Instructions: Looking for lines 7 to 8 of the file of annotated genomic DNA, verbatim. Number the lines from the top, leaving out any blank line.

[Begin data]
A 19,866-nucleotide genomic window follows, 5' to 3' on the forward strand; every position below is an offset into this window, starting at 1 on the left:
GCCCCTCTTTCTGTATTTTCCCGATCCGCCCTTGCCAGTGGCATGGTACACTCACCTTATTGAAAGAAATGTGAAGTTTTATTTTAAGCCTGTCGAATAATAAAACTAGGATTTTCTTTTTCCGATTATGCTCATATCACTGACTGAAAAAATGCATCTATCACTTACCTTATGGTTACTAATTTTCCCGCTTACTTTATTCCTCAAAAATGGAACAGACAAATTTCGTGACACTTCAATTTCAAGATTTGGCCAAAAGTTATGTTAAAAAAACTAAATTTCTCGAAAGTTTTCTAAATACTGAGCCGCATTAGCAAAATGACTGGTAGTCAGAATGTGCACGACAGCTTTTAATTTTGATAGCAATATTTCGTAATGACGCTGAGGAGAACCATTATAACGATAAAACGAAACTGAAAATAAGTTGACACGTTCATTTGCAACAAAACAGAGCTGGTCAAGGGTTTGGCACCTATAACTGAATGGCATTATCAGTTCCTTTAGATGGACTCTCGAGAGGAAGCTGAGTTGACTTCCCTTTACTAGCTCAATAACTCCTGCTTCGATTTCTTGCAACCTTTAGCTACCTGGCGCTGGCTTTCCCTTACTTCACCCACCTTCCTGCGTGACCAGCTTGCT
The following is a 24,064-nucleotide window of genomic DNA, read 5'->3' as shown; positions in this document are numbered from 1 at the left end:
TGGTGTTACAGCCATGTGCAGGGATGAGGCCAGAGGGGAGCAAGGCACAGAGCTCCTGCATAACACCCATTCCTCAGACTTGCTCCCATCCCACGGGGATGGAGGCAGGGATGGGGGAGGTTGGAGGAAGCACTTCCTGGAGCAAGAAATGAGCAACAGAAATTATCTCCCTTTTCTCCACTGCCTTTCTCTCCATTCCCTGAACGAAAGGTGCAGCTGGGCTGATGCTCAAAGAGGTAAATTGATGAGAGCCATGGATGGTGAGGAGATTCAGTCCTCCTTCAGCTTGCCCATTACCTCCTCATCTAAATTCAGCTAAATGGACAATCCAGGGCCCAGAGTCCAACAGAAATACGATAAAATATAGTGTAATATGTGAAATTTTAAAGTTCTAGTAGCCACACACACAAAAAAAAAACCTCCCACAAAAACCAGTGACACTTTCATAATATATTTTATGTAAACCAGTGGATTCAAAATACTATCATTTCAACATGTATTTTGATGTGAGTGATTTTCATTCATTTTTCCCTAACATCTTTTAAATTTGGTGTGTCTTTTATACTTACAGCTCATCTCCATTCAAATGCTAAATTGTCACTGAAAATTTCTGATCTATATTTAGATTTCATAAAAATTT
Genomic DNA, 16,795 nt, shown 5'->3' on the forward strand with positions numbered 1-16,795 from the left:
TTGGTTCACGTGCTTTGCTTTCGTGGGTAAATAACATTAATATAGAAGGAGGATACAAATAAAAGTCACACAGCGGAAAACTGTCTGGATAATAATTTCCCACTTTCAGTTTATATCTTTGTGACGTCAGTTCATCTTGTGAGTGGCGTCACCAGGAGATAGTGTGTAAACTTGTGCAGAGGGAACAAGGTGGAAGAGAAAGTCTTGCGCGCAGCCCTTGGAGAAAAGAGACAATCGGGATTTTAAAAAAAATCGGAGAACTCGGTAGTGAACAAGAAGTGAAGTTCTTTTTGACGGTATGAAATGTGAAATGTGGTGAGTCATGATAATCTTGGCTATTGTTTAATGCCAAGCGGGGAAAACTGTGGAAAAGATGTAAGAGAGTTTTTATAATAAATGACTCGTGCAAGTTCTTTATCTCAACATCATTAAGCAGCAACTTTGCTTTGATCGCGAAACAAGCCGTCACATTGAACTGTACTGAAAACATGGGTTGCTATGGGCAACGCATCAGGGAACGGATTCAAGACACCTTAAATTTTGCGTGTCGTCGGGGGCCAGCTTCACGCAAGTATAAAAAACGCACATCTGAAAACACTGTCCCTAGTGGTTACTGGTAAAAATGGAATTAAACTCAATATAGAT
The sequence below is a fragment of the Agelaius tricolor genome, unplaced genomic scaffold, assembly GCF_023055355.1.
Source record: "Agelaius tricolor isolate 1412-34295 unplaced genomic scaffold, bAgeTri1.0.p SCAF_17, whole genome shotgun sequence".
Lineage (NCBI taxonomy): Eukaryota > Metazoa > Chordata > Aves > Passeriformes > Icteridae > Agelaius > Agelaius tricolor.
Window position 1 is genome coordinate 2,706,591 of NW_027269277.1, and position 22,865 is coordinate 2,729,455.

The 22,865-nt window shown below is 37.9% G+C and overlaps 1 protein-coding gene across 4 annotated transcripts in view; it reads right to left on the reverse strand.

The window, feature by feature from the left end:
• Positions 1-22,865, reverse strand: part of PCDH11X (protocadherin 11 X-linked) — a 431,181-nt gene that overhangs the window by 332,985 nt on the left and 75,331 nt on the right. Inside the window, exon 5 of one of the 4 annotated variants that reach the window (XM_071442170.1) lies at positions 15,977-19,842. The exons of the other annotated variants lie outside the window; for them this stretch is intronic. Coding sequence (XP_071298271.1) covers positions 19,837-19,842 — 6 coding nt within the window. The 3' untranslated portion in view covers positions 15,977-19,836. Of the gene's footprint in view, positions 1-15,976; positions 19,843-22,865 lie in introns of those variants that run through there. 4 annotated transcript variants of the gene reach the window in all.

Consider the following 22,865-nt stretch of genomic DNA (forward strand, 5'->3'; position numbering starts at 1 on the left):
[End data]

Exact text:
The sequence below is a fragment of the Agelaius tricolor genome, unplaced genomic scaffold, assembly GCF_023055355.1.
Source record: "Agelaius tricolor isolate 1412-34295 unplaced genomic scaffold, bAgeTri1.0.p SCAF_17, whole genome shotgun sequence".